Regional Reviews: New Jersey / Delaware Valley
The unnamed paterfamilias of the unnamed family at the heart of Ropes never takes the stage, but his influence permeates the proceedings. We are told that he is the greatest tightrope walker in the world, a man so dedicated to his daring art that he left his family without so much as a word 30 years earlier. Now, on the eve of his retirement, he invites his three grown sons to make the journey to his final exhibitiona trip that encompasses traversing distances both physical and emotional.
The sonsall named for musicians of the classic rock 'n' roll eramay be adults, but it is clear that they are emotionally stunted by their father's abandonment. Presley (Luis Moreno) is a successful construction magnet who seems to have it all, but he struggles with his wife's desire to have a child, fearing that he will crack under the pressure of parenthood like his own dad. Paul (Varin Ayala) exists in a state of permanent limbo, barely getting by on hand-me-downs from Presley. Prince (Gabriel Gutiérrez) is free-spirited and professes to live an open and uncomplicated life, yet it becomes quickly clear that he is full of secrets. We follow the brothers through airports, taxis, bars, andbrieflya holding cell in customs as they try to make sense of their past and wipe the slate clean for their future.
Colio, who is Mexican, stretches the universality of the situation; no cities are named, and it is not clear where the brothers have traveled from or where the acrobatic performance is taking place. The play is presented in translation by Maria Alexandria Beech, who appears to be reaching for a style both poetic and laconic. The play is punctuated by direct-address monologues that are supposed to feel profound and universal, but which mostly try the audience's patience.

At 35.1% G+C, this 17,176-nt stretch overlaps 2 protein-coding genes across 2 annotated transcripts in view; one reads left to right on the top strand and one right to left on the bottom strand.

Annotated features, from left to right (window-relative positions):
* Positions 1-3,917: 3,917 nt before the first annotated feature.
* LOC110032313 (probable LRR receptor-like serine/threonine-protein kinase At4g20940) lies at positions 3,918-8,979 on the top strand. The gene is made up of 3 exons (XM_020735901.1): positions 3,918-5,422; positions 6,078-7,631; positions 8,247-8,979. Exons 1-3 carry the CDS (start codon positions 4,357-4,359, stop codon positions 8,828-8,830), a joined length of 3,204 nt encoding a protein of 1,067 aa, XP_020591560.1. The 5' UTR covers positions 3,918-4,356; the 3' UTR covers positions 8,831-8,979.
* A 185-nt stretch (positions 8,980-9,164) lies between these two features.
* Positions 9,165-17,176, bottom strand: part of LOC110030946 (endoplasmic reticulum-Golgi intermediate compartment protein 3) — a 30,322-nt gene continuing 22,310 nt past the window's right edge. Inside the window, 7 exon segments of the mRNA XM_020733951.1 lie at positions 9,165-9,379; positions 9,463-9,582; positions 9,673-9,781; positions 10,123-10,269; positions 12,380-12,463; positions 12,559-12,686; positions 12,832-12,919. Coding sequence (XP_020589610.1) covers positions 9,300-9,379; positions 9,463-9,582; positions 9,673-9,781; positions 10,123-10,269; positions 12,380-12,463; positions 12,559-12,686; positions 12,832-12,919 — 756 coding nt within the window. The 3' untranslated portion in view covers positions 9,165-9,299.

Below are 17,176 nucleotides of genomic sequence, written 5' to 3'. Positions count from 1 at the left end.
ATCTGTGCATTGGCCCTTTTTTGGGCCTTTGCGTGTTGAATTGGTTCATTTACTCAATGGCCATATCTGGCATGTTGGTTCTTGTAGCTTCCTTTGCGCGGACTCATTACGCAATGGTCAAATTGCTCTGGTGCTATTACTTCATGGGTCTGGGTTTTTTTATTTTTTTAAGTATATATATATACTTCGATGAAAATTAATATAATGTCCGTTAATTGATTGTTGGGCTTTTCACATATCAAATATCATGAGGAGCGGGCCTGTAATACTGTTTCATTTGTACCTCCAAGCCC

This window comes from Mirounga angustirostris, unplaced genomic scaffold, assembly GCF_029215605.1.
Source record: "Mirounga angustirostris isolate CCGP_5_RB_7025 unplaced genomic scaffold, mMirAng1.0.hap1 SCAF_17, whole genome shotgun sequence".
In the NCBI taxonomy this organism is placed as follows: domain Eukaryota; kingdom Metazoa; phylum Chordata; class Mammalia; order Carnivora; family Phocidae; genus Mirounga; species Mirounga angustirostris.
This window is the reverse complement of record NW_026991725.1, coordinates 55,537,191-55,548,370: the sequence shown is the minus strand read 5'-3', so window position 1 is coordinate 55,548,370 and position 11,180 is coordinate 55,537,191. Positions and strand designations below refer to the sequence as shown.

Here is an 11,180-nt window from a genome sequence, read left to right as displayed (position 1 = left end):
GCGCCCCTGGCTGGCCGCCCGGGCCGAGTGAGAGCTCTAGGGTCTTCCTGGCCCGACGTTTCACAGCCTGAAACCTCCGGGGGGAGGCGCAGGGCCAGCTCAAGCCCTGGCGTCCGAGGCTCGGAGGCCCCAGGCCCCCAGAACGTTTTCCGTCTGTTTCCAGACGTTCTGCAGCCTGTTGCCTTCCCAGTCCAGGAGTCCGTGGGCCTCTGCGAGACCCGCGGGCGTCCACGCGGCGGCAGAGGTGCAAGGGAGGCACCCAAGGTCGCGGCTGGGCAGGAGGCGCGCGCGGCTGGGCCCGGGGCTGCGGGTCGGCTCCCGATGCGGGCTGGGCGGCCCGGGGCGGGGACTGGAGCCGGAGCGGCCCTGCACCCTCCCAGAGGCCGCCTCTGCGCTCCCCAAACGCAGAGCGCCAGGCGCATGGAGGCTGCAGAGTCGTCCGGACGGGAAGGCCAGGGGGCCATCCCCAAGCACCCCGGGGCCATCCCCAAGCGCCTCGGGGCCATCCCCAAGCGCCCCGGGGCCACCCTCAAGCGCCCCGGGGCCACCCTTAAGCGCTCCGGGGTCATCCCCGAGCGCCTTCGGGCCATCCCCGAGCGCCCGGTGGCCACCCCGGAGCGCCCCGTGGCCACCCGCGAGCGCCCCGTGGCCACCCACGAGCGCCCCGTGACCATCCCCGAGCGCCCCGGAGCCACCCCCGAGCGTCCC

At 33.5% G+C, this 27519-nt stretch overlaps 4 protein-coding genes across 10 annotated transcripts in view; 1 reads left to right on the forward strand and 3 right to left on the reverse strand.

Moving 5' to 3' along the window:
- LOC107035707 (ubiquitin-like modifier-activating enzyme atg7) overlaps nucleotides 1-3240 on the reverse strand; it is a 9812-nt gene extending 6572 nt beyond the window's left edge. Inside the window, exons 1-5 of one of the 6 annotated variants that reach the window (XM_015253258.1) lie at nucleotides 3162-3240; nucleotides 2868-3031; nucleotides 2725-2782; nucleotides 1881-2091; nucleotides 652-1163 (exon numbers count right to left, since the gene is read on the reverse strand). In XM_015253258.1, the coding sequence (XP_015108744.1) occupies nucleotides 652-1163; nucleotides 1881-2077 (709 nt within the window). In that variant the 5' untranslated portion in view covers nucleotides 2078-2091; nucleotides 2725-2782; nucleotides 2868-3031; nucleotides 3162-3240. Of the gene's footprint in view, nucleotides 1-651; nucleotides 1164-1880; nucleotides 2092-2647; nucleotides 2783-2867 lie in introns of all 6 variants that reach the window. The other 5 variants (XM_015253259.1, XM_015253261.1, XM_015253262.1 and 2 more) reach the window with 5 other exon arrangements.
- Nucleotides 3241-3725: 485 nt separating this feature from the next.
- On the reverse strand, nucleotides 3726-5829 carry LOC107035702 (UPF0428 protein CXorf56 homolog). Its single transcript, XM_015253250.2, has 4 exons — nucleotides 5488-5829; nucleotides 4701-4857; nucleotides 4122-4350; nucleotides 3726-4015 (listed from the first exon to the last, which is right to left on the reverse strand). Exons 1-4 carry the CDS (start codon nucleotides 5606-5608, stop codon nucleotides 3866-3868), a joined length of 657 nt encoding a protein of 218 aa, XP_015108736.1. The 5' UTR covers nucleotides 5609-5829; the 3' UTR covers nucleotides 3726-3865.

Lisa Rothe's production is handsome and makes good use of Two River's 99-seat Marion Huber Theater. However, she struggles to keep the actors in the same rhythm. Moreno does not possess the charisma that Presley requires; he plays him as too much of a sad sack. That is surely one element of his complicated persona, but it can't be the only one. Ayala's Paul is weirdly affected; he draws out each word, even "and" and "the," as if it were a piece of classical ornamentation. Only Gutiérrez is entirely successful at capturing Prince's alluring and enigmatic nature.
Tolstoy famously wrote that all happy families are alike; the unhappy ones are imbued with their own unique set of challenges. That may be true, but it doesn't mean that their struggles are interesting to the rest of us. Ropes proves that even the tried and true formula of family drama can still come off as shaky as a man on a wire.
Ropes continues through March 20, 2016, at Two River Theater's Marion Huber Theater (21 Bridge Avenue in Red Bank, New Jersey). Tickets ($20-70) can be purchased online at www.tworivertheater.org, by phone (732-345-1400), or in person at the box office (Monday-Saturday, 10am to 6pm; Sunday, 12pm to 5pm; and one hour prior to all performances). Please note: The matinee (3pm) performance on Saturday, March 5, will be performed entirely in Spanish.